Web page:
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A painful, burning feeling in the chest caused by stomach acid flowing back into the esophagus.

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Heartburn affects more than two‐thirds of women in late pregnancy. Usually it is not serious, but symptoms can be very distressing to pregnant women. There are many different interventions to relieve heartburn including advice on diet and lifestyle and a range of medicines (many of which are available over the counter without prescription). The review authors identified three randomised controlled trials including a total of 286 women focusing on three different heartburn medications. While the results of the individual trials were positive (women described some relief from symptoms), overall it was concluded that there is little information on the safety or effectiveness of drugs used to treat heartburn in pregnancy. More information is needed on this common and distressing condition.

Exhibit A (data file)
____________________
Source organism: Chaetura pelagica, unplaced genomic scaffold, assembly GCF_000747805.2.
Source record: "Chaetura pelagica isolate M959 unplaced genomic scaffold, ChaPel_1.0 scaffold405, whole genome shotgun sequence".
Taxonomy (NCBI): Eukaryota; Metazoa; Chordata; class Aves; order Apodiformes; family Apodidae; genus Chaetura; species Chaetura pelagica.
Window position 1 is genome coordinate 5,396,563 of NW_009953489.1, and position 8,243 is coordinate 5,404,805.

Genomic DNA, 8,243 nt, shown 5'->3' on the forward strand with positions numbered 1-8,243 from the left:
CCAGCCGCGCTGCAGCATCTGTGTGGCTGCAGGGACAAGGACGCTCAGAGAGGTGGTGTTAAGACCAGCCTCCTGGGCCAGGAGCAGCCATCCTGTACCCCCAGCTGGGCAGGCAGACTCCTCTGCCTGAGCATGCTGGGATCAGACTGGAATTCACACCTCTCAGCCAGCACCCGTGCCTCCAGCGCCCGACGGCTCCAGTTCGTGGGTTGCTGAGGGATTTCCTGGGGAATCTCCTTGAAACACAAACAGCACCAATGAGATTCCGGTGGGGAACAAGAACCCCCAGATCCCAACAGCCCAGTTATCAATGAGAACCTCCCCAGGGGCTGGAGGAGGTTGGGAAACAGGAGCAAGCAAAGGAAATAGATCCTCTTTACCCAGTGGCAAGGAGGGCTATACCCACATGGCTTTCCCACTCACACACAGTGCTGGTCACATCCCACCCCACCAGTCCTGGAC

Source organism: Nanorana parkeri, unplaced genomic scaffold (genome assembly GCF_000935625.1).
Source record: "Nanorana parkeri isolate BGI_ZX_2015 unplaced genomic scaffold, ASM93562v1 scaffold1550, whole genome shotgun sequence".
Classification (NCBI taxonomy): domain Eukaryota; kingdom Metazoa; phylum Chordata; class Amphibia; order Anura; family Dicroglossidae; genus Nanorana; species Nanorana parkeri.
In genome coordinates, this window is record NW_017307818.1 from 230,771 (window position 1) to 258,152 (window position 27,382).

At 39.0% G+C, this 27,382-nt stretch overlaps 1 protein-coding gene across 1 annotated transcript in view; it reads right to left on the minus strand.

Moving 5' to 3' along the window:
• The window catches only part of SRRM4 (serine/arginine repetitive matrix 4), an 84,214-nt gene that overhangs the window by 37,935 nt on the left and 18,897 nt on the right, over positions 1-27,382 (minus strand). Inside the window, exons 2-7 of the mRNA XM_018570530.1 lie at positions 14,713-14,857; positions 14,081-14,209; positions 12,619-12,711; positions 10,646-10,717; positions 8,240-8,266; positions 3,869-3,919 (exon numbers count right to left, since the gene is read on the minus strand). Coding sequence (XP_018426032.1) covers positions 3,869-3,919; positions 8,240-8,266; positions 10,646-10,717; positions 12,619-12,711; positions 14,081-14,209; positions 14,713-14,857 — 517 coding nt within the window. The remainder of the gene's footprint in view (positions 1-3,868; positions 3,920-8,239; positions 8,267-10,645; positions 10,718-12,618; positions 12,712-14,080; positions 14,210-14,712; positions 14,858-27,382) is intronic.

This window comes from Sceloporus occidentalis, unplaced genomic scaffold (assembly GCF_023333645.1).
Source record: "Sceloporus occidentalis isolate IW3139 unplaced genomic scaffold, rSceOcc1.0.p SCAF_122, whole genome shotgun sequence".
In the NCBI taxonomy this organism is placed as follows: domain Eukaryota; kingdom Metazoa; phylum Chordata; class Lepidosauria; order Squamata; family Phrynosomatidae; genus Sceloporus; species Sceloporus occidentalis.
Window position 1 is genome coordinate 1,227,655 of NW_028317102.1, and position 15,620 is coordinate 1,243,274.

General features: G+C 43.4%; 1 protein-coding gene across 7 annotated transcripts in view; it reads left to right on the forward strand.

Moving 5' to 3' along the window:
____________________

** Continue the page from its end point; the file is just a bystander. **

Cochrane Database of Systematic Reviews: Plain Language Summaries [Internet] - John Wiley & Sons, Ltd.

Version: 2015